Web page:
AS ludicrous as this sounds, sometimes, the public have a hard time spotting blindness, which makes me wonder how many people in the world need to have their eyes examined. That said, while most of us don’t consider blindness an “invisible” disability, if we’re not wearing dark glasses or tripping over cracks in the sidewalk, we “don’t look blind.” Here’s the thing; blindness is a bit like a box of truffles. We come in all varieties. Some of us wear dark glasses; some don’t. Some of us use a white cane; some prefer guide dogs. Some need neither. Some of us can read large print or identify people’s faces; some of us read Braille or use text-to-speech programs on our computers to read. In short, even if someone is making eye contact with you, this doesn’t mean that they can see you clearly, or at all.
6. You will inevitably misplace something at least once a week
Most people regularly misplace everyday objects: keys, wallets, iPhones, or purses. But when was the last time you lost your vacuum cleaner…while cleaning? I once had to abandon vacuuming to take a phone call, and when I finished, I couldn’t remember where I’d left the vacuum. Eventually, I found it…or rather, my shin did. This wasn’t as funny as I’m making it sound now. When you don’t have the ability to scan your environment with a pair of working eyes, such domestic debacles are par for the course.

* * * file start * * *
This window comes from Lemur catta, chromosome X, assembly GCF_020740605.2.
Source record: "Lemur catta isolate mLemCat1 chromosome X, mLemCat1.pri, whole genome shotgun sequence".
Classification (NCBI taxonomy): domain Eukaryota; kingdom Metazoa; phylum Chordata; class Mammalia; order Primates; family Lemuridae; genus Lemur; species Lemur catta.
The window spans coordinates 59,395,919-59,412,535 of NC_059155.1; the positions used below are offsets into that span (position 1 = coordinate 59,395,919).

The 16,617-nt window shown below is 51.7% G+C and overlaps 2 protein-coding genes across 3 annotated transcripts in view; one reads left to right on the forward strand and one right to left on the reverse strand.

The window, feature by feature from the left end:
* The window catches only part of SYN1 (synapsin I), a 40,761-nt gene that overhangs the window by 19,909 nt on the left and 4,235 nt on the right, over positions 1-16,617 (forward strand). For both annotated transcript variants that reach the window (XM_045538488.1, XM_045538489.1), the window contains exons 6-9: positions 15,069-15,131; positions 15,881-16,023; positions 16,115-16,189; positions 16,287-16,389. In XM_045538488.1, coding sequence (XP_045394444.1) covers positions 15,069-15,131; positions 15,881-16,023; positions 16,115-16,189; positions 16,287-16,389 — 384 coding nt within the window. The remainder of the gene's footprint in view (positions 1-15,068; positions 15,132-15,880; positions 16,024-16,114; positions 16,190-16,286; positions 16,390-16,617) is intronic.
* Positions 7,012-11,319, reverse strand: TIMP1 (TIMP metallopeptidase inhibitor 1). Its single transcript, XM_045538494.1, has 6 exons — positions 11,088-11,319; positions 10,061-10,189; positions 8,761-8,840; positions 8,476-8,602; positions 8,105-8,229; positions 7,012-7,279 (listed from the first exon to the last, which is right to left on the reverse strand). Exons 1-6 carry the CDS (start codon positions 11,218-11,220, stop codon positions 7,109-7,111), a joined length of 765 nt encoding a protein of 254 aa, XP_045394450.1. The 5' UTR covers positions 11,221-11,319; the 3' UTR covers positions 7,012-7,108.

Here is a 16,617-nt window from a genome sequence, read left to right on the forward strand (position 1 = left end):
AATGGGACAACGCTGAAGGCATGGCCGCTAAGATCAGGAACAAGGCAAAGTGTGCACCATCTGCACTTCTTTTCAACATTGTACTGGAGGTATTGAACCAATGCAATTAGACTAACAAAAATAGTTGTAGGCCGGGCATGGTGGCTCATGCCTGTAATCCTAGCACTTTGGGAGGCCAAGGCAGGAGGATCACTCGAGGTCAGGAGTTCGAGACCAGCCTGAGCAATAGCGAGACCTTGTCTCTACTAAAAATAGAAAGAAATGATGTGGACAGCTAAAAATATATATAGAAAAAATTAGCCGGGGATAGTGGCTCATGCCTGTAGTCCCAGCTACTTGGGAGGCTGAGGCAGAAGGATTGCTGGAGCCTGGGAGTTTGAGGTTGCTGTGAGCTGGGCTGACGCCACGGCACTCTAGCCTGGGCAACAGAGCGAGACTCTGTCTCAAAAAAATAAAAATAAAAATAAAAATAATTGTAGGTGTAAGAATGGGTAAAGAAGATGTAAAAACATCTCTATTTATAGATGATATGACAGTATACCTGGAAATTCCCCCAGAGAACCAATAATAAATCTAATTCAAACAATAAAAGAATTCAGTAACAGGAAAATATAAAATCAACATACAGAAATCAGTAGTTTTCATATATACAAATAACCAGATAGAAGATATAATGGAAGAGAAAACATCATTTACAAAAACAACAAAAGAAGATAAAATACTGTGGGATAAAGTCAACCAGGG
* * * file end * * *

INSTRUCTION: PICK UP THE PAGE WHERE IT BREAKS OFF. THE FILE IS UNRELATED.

7. Sometimes you can “just tell” where you are
While many of us who are blind or visually impaired dismiss the myth that our other senses are stronger, in truth, they probably are, not innately, but because we’ve had to learn to develop them. Orientation to one’s environment involves much more than being able to “see” where you are; sounds, smells, tastes, and textures also offer valuable clues. You don’t have to have your eyes opened to know when you’ve walked passed the Auntie Anne’s pretzel stand at the shopping mall, for example.
8. People will occasionally forget that you can’t see
As flattering as this might seem, it’s also irritating to find yourself repeatedly reminding someone that you can’t read that street-sign or see the direction in which they’re pointing. Case-in-point: several years ago, a student emailed me in advance of class to let me know that she would be absent. To verify that she did, in fact, have a fever of 102, she attached a picture of her thermometer. If this were an isolated incident, I might have thanked her for the daily dose of ridiculous and moved on, but it happens so frequently with the same students that I want to tear my hair out and bang my head repeatedly against a brick wall to end the pain.
9. You will learn not to order messy food on a first date
Pro tip: this applies to anyone, even those with 20/20 vision. Please, learn from my mistake. Once, at Moe’s Southwest Grill, the contents of a burrito exploded all over my blue jeans as I sat across from the man whom I was convinced was destined to be the father of my babies. I’m still not sure how it happened. “Welcome to Moe’s. You’re never going to go on a date again. Ever.”
10. You can’t do anything in a rush
Running in heels? Don’t try it. Speedily applying mascara? Really, really bad idea. Chopping vegetables? Even worse idea. We all know that sometimes life doesn’t allow us enough time to accomplish the tasks we need or want to accomplish, but when you can’t see what you’re doing, fast and easy is a luxury you can’t really afford. (Of course, I don’t recommend running in heels to anyone. Fashion logic 101).
What lessons have you learned about living with blindness? share your thoughts!